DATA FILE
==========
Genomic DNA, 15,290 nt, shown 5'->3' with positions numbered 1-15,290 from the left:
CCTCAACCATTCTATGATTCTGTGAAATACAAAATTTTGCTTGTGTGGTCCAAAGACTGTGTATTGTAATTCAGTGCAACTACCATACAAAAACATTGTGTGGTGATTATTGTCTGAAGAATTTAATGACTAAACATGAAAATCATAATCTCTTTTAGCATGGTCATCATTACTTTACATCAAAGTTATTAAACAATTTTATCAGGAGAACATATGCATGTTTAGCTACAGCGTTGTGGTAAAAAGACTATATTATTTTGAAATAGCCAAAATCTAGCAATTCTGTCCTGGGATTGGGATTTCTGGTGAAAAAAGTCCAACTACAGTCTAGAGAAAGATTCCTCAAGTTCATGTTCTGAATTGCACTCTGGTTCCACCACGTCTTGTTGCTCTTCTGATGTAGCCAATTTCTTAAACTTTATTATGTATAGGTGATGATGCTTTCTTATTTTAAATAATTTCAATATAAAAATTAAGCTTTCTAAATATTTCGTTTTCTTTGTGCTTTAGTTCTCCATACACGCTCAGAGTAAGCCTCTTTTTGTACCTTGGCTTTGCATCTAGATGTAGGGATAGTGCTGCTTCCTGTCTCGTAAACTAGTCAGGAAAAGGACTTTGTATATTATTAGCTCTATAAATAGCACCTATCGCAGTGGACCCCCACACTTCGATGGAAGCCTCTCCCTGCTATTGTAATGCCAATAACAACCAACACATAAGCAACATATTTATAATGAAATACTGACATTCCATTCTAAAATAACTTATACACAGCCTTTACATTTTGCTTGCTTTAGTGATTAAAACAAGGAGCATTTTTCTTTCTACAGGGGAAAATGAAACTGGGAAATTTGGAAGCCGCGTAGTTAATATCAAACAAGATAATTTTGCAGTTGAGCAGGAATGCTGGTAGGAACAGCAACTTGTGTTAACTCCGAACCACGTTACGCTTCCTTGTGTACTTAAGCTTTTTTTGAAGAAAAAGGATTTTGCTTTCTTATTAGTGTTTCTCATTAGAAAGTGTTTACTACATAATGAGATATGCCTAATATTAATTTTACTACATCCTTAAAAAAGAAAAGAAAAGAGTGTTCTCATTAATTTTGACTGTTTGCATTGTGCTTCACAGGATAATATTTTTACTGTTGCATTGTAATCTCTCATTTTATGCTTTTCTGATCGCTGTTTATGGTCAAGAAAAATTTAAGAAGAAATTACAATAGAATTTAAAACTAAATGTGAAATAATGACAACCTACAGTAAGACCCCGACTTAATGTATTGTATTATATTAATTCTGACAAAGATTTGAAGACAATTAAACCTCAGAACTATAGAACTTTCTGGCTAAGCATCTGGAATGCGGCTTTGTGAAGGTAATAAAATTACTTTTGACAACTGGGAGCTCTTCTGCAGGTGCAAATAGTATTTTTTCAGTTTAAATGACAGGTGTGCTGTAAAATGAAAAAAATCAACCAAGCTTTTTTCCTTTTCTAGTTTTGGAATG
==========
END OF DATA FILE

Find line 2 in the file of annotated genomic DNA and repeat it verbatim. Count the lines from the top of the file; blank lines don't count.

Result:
CCTCAACCATTCTATGATTCTGTGAAATACAAAATTTTGCTTGTGTGGTCCAAAGACTGTGTATTGTAATTCAGTGCAACTACCATACAAAAACATTGTGTGGTGATTATTGTCTGAAGAATTTAATGACTAAACATGAAAATCATAATCTCTTTTAGCATGGTCATCATTACTTTACATCAAAGTTATTAAACAATTTTATCAGGAGAACATATGCATGTTTAGCTACAGCGTTGTGGTAAAAAGACTATATTATTTTGAAATAGCCAAAATCTAGCAATTCTGTCCTGGGATTGGGATTTCTGGTGAAAAAAGTCCAACTACAGTCTAGAGAAAGATTCCTCAAGTTCATGTTCTGAATTGCACTCTGGTTCCACCACGTCTTGTTGCTCTTCTGATGTAGCCAATTTCTTAAACTTTATTATGTATAGGTGATGATGCTTTCTTATTTTAAATAATTTCAATATAAAAATTAAGCTTTCTAAATATTTCGTTTTCTTTGTGCTTTAGTTCTCCATACACGCTCAGAGTAAGCCTCTTTTTGTACCTTGGCTTTGCATCTAGATGTAGGGATAGTGCTGCTTCCTGTCTCGTAAACTAGTCAGGAAAAGGACTTTGTATATTATTAGCTCTATAAATAGCACCTATCGCAGTGGACCCCCACACTTCGATGGAAGCCTCTCCCTGCTATTGTAATGCCAATAACAACCAACACATAAGCAACATATTTATAATGAAATACTGACATTCCATTCTAAAATAACTTATACACAGCCTTTACATTTTGCTTGCTTTAGTGATTAAAACAAGGAGCATTTTTCTTTCTACAGGGGAAAATGAAACTGGGAAATTTGGAAGCCGCGTAGTTAATATCAAACAAGATAATTTTGCAGTTGAGCAGGAATGCTGGTAGGAACAGCAACTTGTGTTAACTCCGAACCACGTTACGCTTCCTTGTGTACTTAAGCTTTTTTTGAAGAAAAAGGATTTTGCTTTCTTATTAGTGTTTCTCATTAGAAAGTGTTTACTACATAATGAGATATGCCTAATATTAATTTTACTACATCCTTAAAAAAGAAAAGAAAAGAGTGTTCTCATTAATTTTGACTGTTTGCATTGTGCTTCACAGGATAATATTTTTACTGTTGCATTGTAATCTCTCATTTTATGCTTTTCTGATCGCTGTTTATGGTCAAGAAAAATTTAAGAAGAAATTACAATAGAATTTAAAACTAAATGTGAAATAATGACAACCTACAGTAAGACCCCGACTTAATGTATTGTATTATATTAATTCTGACAAAGATTTGAAGACAATTAAACCTCAGAACTATAGAACTTTCTGGCTAAGCATCTGGAATGCGGCTTTGTGAAGGTAATAAAATTACTTTTGACAACTGGGAGCTCTTCTGCAGGTGCAAATAGTATTTTTTCAGTTTAAATGACAGGTGTGCTGTAAAATGAAAAAAATCAACCAAGCTTTTTTCCTTTTCTAGTTTTGGAATG